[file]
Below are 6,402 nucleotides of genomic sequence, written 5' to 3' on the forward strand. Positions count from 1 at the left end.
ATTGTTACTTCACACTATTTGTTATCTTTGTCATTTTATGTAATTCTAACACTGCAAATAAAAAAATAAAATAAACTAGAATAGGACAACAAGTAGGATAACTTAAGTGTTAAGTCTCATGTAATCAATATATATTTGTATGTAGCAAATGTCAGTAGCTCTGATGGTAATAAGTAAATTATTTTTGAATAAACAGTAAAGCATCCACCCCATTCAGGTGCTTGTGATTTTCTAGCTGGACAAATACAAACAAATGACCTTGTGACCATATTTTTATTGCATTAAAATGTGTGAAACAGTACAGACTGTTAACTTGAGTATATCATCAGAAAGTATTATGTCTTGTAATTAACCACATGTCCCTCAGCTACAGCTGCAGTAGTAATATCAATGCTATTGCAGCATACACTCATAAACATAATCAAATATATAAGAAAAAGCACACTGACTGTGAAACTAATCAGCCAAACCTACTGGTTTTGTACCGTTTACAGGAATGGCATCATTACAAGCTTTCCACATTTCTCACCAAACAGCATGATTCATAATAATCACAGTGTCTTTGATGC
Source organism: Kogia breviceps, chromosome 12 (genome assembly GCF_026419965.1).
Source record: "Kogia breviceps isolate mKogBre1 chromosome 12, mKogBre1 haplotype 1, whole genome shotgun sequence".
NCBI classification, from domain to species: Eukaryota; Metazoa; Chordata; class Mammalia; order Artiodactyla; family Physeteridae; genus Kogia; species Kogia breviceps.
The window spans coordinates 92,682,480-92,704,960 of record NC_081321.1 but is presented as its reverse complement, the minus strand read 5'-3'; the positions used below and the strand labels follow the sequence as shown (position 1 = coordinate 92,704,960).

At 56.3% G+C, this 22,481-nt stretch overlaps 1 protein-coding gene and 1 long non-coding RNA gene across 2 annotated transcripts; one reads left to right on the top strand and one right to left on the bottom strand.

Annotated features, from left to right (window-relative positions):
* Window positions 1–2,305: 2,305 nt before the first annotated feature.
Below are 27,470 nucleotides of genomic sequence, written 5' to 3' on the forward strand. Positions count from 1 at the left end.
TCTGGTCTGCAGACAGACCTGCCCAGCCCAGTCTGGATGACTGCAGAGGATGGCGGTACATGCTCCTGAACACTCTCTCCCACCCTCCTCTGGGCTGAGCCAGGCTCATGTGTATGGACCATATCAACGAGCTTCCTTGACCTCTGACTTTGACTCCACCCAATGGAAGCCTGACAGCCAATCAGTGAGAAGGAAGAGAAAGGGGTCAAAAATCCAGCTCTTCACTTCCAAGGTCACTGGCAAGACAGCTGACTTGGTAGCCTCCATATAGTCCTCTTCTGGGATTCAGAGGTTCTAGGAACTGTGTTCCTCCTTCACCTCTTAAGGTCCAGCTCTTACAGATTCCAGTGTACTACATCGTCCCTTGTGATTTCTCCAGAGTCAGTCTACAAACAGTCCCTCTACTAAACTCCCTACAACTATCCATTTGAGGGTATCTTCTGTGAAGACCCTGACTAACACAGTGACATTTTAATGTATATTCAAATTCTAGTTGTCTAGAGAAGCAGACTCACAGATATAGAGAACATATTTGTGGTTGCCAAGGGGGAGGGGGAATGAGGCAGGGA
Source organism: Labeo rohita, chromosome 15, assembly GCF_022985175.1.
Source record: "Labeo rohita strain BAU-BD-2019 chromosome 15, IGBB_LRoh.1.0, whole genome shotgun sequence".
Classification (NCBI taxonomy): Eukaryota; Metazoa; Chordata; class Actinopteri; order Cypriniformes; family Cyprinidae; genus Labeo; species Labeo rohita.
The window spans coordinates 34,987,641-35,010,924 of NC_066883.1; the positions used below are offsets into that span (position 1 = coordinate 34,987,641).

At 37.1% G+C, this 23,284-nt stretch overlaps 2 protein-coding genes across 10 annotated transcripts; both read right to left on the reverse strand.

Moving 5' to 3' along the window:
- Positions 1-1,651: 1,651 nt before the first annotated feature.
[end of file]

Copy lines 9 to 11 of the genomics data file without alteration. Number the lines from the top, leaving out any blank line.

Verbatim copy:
* Window positions 1–2,305: 2,305 nt before the first annotated feature.
Below are 27,470 nucleotides of genomic sequence, written 5' to 3' on the forward strand. Positions count from 1 at the left end.
TCTGGTCTGCAGACAGACCTGCCCAGCCCAGTCTGGATGACTGCAGAGGATGGCGGTACATGCTCCTGAACACTCTCTCCCACCCTCCTCTGGGCTGAGCCAGGCTCATGTGTATGGACCATATCAACGAGCTTCCTTGACCTCTGACTTTGACTCCACCCAATGGAAGCCTGACAGCCAATCAGTGAGAAGGAAGAGAAAGGGGTCAAAAATCCAGCTCTTCACTTCCAAGGTCACTGGCAAGACAGCTGACTTGGTAGCCTCCATATAGTCCTCTTCTGGGATTCAGAGGTTCTAGGAACTGTGTTCCTCCTTCACCTCTTAAGGTCCAGCTCTTACAGATTCCAGTGTACTACATCGTCCCTTGTGATTTCTCCAGAGTCAGTCTACAAACAGTCCCTCTACTAAACTCCCTACAACTATCCATTTGAGGGTATCTTCTGTGAAGACCCTGACTAACACAGTGACATTTTAATGTATATTCAAATTCTAGTTGTCTAGAGAAGCAGACTCACAGATATAGAGAACATATTTGTGGTTGCCAAGGGGGAGGGGGAATGAGGCAGGGA